Why Autism Gives Me the Strength to Fly!

Why autism gives me the strength to fly

By Megan Amodeo

In just a few short days I will turn the chapter and enter year number 44 of my life. It has been 8 years since two of my three children were diagnosed with autism spectrum disorders. It has been 8 years since I was also deemed as an autistic mom, wife and woman.

I started to think about all the things in my life that have changed or been altered by our autism diagnoses. I honestly felt a huge sense of relief the moment my daughters were diagnosed. That may sound strange to typical parents, but I have never been typical. I finally felt validated.  Years of stress and struggle finally ended for me. You see many teachers and family members, thought my daughters were poorly behaved and strange. I never thought they were even remotely different, because they did some of the same things I did.

I felt free when I received my diagnosis.

Finally, I was free from all the previous 30 plus years of trying to be normal. I struggled with everything involving social interactions all throughout my childhood. My parents were abusive and indifferent towards me. They constantly prompted me to act like other children. Emotional and verbal abuse were my constant companions while living under my parents’ roof.

Learning that I am autistic gave me the relief I sought from trying to be like everyone else. My happiness was short lived when, once again, my parents shunned me for being different. At the age of 37, my parents disowned me. They refused to accept me and my daughters. They chose not to accept our autism.

I became an orphan of sorts.

My parents felt autism was a diagnosis reserved for only severe nonverbal children with repetitive behaviors. Surely a person such as myself would never be classified as being on the spectrum. After all, I had a job, I was married and had three children. My parents would not accept that autism is on a spectrum and that every autistic individual is different. We may have similarities, but we are not all identical.

So, in my mid-thirties, I became an orphan. My parents have not had any kind of contact with me or my children in almost 8 years. They are not dead but they cannot live with our autism.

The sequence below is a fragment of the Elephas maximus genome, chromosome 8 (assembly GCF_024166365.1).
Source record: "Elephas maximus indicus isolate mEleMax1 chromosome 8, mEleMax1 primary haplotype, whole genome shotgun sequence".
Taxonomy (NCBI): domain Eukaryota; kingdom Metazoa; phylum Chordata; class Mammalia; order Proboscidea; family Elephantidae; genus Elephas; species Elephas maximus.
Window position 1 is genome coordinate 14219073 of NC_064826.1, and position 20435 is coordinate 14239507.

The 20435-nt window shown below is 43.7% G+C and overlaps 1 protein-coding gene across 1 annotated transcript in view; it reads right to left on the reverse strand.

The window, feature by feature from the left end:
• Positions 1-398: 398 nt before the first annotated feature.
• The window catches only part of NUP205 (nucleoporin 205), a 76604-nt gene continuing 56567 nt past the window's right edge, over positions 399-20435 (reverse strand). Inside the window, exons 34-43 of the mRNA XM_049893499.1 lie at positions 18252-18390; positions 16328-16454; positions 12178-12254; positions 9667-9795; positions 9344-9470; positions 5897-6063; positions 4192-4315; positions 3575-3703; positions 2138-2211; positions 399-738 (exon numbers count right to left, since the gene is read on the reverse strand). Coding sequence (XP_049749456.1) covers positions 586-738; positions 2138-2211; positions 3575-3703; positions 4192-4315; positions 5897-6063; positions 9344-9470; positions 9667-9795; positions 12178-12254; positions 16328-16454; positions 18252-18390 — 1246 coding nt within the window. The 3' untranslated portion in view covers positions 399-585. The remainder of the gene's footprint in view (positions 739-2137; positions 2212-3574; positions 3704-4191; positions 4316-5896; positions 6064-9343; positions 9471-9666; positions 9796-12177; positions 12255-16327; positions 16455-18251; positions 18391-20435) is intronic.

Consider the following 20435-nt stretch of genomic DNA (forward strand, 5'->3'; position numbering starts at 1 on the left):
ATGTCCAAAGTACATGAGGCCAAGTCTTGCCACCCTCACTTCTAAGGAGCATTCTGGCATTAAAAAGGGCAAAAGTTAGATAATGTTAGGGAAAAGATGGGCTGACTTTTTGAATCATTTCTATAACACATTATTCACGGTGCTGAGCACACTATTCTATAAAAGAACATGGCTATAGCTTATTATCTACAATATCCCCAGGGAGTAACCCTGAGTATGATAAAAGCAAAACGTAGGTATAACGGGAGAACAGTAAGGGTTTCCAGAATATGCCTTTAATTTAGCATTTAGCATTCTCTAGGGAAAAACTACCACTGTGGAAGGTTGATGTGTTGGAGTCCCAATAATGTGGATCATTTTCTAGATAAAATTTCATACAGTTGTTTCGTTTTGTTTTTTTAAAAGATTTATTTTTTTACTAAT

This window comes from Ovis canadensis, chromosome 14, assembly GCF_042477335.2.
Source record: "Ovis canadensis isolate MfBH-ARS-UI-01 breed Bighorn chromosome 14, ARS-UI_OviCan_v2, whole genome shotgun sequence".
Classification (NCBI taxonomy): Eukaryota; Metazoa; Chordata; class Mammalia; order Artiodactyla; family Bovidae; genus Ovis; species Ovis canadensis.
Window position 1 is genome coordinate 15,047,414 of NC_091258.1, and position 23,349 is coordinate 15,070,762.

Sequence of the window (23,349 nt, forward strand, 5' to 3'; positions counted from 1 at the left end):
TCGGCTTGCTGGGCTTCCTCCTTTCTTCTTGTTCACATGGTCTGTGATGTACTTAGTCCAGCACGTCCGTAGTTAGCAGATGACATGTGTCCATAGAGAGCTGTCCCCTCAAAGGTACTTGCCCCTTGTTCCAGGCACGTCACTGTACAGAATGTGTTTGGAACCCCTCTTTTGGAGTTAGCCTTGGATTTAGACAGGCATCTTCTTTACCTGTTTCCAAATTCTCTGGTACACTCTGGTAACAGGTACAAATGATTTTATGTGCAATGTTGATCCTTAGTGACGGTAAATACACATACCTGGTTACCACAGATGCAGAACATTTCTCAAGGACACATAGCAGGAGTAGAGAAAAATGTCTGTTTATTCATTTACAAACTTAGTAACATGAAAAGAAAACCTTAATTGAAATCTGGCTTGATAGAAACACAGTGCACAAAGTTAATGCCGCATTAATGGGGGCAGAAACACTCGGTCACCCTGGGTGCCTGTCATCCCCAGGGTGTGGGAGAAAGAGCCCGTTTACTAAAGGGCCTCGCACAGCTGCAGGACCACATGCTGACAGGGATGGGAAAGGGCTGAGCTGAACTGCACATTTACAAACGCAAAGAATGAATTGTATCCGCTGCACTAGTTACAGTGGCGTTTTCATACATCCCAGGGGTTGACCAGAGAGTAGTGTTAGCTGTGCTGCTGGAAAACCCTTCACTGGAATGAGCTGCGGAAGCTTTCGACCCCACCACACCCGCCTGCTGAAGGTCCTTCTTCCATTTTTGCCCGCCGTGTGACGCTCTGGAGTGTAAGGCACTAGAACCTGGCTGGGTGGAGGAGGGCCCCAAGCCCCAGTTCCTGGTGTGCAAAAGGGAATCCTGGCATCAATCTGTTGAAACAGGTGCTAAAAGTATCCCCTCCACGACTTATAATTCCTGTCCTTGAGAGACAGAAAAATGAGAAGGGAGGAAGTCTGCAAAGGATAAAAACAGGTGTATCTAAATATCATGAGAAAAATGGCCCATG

The loss of my parents has brought clarity to my life. I no longer have to pretend to be someone I am not.  Gone are my parents negative comments about my behavior. I am free from their verbal and emotional abuse. My daughters have the freedom to be themselves without judgement.

Autism gives me strength to fly!

I have discovered that not only can I live with autism, but I can thrive. I can have it all. Autism does not bind me in chains. It gives me the strength to fly! I am a joyful person. I can do anything.

Autism is not the monster my parents made it out to be. While I will never look back at my childhood with starry-eyed memories, I did learn some important life skills. I am fiercely independent and strong willed.

My own daughters will:

  • NEVER receive the harsh parenting I experienced.
  • NEVER be expected to act normal.
  • NEVER face abuse because of who they are.
Autism isn’t a dirty little secret.

Autism is not grounds for punishment in my house. And it isn’t a dirty little secret to be hidden in shame.

The world is not always kind to those of us that are unique. I still face criticism and prejudice from peers. There will always be someone who just doesn’t understand (or doesn’t want to understand) me. I have learned that autism is who I am. It is part of me and my family. It is a gift and not a curse. Autism has shown me the beauty of life. It has given me back my voice.

I will stand up for those who are different, unique and maybe just a little too out of the ordinary. Please teach your children that autism is a beautiful view from a beautiful mind.


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About Jodi Murphy

I am the founder of Geek Club Books, autism storytelling through mobile apps for awareness, acceptance and understanding. My mission is to use the art of storytelling and technology to entertain and educate for the social good. I am a 'positive' autism advocate, mother of an awesome adult on the autism spectrum, lifestyle journalist, and marketing specialist.

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